by Federico Filippi Prévost de Bord
During the eighteenth century in Italy what constituted a mandolin differed in shape and tuning by geographic area, and many variants are now almost forgotten. The mandolino alla genovese, or Genoese mandolin, is an instrument that only survives through objects which have now become part of public and private collections. The study of some surviving instruments has allowed us to identify their constructional characteristics and link them to the luthiers active in Genoa in the eighteenth century. A still greater challenge has been to understand what music was played on it – this research is ongoing.
Front and back of a beautiful Genoese mandolin, Metropolitan Museum of Art 89.4.1069
The constructional features that distinguish this mandolin from the other models widespread in Italy during the eighteenth century are clearly identifiable. The strings are arranged in six double courses, with metal frets, the headstock has perpendicular tuning pegs, the sound board is slightly hot-bent near the bridge, the bowl-back is usually made with 9 or 13 ribs, the neck joint is at the ninth fret (in some cases at the seventh or eighth); at the bottom the strings are anchored with endpins fixed in the back and the vibrating string length is approximately between 29 and 31 centimetres.
Some instruments are finely inlaid and embellished with mother-of-pearl and ivory on the soundboard and on the headstock, while most of them have a funnel-shaped rosette in colored parchment, sometimes lost because of its fragility; the pickguard with the typical parallelogram shape is always present, made of tortoiseshell or dark wood. The strings used were probably in gut and some instruments are provided with rings at the bottom and on the pegbox to secure a shoulder strap.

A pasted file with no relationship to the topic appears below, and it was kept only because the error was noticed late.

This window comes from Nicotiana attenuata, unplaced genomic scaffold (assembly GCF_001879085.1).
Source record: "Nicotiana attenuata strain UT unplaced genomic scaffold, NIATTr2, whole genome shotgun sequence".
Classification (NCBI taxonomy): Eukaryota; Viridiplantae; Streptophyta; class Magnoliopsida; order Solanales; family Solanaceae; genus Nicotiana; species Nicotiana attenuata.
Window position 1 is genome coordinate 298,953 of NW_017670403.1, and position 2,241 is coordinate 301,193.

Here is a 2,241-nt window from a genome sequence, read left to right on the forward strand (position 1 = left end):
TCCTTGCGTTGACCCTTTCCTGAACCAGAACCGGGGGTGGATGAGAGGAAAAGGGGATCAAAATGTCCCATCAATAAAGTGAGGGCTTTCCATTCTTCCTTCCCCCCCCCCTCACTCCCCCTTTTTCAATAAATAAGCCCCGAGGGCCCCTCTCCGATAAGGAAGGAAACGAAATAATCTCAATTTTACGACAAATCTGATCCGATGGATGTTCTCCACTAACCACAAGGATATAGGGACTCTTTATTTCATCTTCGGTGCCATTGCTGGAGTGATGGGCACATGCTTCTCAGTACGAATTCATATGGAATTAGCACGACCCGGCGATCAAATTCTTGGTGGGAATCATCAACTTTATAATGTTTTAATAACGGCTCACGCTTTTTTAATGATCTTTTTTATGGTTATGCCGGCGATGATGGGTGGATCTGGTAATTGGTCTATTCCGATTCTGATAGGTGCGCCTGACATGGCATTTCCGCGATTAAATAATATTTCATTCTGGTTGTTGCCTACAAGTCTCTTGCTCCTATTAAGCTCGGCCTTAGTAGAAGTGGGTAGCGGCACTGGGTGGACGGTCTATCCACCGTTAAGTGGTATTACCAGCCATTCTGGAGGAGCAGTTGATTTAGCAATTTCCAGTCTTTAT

A scale for the Genoese mandolin using all the six courses, from the manuscript Ms Euing R.d.29, Euing Collection, University of Glasgow, fol. 9r.
The instrument was possibly tuned an octave higher than the guitar, e a d’ g’ b’ e’’, which is shown in the manuscript ‘La scola del leutino, o sia mandolino alla genovese’ , but this does not correspond to known musical repertoire. There is no eighteenth-century mandolin music that clearly presupposes this kind of tuning, though some cases are ambiguous . Further evidence of the guitar type stringing can be seen on some mandolin frets in which correspond to the notes frequently used.
Contrary evidence can be found in the Real lexicon der musikinstrumente by Curt Sachs , in which the Genoese mandolin is briefly described as a five courses instrument tuned in g c’ e’ a’ d’’ or six strings in g b' e' a' d'' g'', while a model of “Senese” mandolin is cited that was tuned as a violin if it had four choruses or as a guitar if it had six courses.